We understand that deciding where and what to study is a very important decision for you. We’ll make all reasonable efforts to provide you with the courses, services and facilities as described on our website. However, if we need to make material changes, for example due to significant disruption, or in response to COVID-19, we’ll let our applicants and students know as soon as possible.

Components and modules explained

Components

Components are the blocks of study that make up your course. A component may have a set module which you must study, or a number of modules from which you can choose.

Each component has a status and carries a certain number of credits towards your qualification.

Status What this means
Core
You must take the set module for this component and you must pass. No failure can be permitted.
Core with Options
You can choose which module to study from the available options for this component but you must pass. No failure can be permitted.
Compulsory
You must take the set module for this component. There may be limited opportunities to continue on the course/be eligible for the qualification if you fail.
Compulsory with Options
You can choose which module to study from the available options for this component. There may be limited opportunities to continue on the course/be eligible for the qualification if you fail.
Optional
You can choose which module to study from the available options for this component. There may be limited opportunities to continue on the course/be eligible for the qualification if you fail.

The modules that are available for you to choose for each component will depend on several factors, including which modules you have chosen for other components, which modules you have completed in previous years of your course, and which term the module is taught in.

Modules

Modules are the individual units of study for your course. Each module has its own set of learning outcomes and assessment criteria and also carries a certain number of credits.

In most cases you will study one module per component, but in some cases you may need to study more than one module. For example, a 30-credit component may comprise of either one 30-credit module, or two 15-credit modules, depending on the options available.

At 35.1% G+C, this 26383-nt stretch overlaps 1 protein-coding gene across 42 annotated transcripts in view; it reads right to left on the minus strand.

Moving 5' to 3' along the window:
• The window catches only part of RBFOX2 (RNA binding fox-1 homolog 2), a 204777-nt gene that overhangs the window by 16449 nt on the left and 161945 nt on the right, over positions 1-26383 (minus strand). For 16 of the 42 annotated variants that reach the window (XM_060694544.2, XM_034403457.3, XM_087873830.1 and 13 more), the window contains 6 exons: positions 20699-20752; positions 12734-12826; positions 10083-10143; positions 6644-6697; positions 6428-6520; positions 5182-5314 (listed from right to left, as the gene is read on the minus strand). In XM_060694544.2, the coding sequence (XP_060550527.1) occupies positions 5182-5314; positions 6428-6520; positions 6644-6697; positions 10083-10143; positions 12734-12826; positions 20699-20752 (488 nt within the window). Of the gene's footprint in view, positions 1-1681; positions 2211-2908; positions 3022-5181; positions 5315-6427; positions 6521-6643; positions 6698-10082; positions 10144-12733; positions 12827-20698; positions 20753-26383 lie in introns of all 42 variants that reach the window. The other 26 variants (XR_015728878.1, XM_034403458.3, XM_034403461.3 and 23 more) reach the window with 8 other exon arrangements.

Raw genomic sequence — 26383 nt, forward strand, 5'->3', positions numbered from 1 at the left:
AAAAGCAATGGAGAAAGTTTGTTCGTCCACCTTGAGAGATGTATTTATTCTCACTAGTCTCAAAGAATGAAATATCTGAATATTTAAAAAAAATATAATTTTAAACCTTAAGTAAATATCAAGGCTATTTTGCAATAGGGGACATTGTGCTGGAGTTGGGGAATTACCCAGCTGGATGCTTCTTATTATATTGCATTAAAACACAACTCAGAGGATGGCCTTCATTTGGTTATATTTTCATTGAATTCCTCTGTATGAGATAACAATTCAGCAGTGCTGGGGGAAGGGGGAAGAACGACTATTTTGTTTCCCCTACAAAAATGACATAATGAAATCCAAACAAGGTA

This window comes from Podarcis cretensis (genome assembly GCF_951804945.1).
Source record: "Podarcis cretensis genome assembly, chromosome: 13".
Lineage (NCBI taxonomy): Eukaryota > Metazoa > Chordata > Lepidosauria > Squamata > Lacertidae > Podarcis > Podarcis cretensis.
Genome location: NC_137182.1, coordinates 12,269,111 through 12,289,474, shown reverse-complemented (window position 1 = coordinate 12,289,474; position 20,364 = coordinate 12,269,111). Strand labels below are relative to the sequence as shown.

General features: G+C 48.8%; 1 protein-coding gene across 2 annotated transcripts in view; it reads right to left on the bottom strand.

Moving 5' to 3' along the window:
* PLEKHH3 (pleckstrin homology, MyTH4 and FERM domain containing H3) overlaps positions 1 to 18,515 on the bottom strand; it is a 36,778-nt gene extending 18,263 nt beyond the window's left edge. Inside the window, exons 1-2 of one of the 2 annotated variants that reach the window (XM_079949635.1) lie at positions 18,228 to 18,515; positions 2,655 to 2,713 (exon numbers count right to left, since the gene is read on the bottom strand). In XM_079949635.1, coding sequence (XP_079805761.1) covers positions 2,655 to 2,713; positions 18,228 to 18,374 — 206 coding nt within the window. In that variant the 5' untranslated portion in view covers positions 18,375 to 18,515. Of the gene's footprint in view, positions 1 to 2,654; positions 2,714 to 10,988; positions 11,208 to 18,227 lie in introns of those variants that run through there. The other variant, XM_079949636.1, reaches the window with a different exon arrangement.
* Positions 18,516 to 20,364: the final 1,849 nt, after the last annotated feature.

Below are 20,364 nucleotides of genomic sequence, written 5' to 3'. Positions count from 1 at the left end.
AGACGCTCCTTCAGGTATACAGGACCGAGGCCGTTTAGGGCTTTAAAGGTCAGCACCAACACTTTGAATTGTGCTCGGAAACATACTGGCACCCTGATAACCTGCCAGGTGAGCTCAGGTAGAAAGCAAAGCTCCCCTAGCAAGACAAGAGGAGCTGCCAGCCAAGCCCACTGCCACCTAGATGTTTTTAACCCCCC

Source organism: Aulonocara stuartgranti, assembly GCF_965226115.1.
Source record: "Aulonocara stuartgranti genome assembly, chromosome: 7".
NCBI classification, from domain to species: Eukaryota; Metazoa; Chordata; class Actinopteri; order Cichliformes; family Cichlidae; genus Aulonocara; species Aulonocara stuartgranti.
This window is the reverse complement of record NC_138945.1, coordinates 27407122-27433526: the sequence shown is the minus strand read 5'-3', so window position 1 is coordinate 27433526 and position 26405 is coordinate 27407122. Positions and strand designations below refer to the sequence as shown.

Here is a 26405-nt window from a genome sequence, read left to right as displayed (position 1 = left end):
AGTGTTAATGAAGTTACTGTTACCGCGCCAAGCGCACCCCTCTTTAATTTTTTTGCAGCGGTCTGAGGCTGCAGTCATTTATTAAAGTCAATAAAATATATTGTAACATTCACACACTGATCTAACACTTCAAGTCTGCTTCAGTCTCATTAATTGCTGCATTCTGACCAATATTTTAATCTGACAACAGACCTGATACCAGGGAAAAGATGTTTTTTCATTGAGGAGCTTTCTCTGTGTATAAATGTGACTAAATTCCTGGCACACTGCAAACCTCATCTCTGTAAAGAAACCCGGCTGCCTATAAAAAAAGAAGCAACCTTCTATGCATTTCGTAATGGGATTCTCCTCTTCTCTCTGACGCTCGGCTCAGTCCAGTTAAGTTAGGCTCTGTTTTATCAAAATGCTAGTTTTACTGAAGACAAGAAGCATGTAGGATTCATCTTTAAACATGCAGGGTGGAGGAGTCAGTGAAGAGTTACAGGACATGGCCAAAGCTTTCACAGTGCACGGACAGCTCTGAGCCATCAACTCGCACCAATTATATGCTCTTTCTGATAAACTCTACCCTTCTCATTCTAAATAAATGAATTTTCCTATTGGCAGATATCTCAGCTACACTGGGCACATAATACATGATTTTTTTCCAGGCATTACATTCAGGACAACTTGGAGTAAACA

Modules may be taught at different times of the year and by a different department or school to the one your course is primarily based in. You can find this information from the module code. For example, the module code HR100-4-FY means:

HR 100  4  FY

The department or school the module will be taught by.

In this example, the module would be taught by the Department of History.

The module number. 

The UK academic level of the module.

A standard undergraduate course will comprise of level 4, 5 and 6 modules - increasing as you progress through the course.

A standard postgraduate taught course will comprise of level 7 modules.

A postgraduate research degree is a level 8 qualification.

The term the module will be taught in.

  • AU: Autumn term
  • SP: Spring term
  • SU: Summer term
  • FY: Full year 
  • AP: Autumn and Spring terms
  • PS: Spring and Summer terms
  • AS: Autumn and Summer terms

COMPONENT 01: CORE

Foundations of Human Rights
(30 CREDITS)

What are human rights? How do we protect them? And what challenges do we face when promoting human rights on an international level? Discover the fundamental principles and practices, including topics related to international law and ethics, which underpin the protection and promotion of our human rights.